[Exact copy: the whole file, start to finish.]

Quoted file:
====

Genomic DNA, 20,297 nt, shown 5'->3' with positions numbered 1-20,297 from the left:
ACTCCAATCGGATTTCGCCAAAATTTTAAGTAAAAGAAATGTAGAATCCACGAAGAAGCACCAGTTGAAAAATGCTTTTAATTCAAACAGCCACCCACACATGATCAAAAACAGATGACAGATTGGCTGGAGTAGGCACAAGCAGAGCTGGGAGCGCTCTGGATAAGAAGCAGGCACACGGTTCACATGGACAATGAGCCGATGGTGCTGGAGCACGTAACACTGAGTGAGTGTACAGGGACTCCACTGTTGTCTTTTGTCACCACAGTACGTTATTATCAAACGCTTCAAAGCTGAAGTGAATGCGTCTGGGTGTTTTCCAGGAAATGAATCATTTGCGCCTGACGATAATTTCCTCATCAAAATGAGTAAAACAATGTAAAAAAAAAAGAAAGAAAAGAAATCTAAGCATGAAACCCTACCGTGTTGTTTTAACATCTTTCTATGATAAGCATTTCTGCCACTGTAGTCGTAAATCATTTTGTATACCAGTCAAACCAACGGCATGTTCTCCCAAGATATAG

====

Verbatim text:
Genomic DNA, 20,297 nt, shown 5'->3' with positions numbered 1-20,297 from the left:
ACTCCAATCGGATTTCGCCAAAATTTTAAGTAAAAGAAATGTAGAATCCACGAAGAAGCACCAGTTGAAAAATGCTTTTAATTCAAACAGCCACCCACACATGATCAAAAACAGATGACAGATTGGCTGGAGTAGGCACAAGCAGAGCTGGGAGCGCTCTGGATAAGAAGCAGGCACACGGTTCACATGGACAATGAGCCGATGGTGCTGGAGCACGTAACACTGAGTGAGTGTACAGGGACTCCACTGTTGTCTTTTGTCACCACAGTACGTTATTATCAAACGCTTCAAAGCTGAAGTGAATGCGTCTGGGTGTTTTCCAGGAAATGAATCATTTGCGCCTGACGATAATTTCCTCATCAAAATGAGTAAAACAATGTAAAAAAAAAAGAAAGAAAAGAAATCTAAGCATGAAACCCTACCGTGTTGTTTTAACATCTTTCTATGATAAGCATTTCTGCCACTGTAGTCGTAAATCATTTTGTATACCAGTCAAACCAACGGCATGTTCTCCCAAGATATAG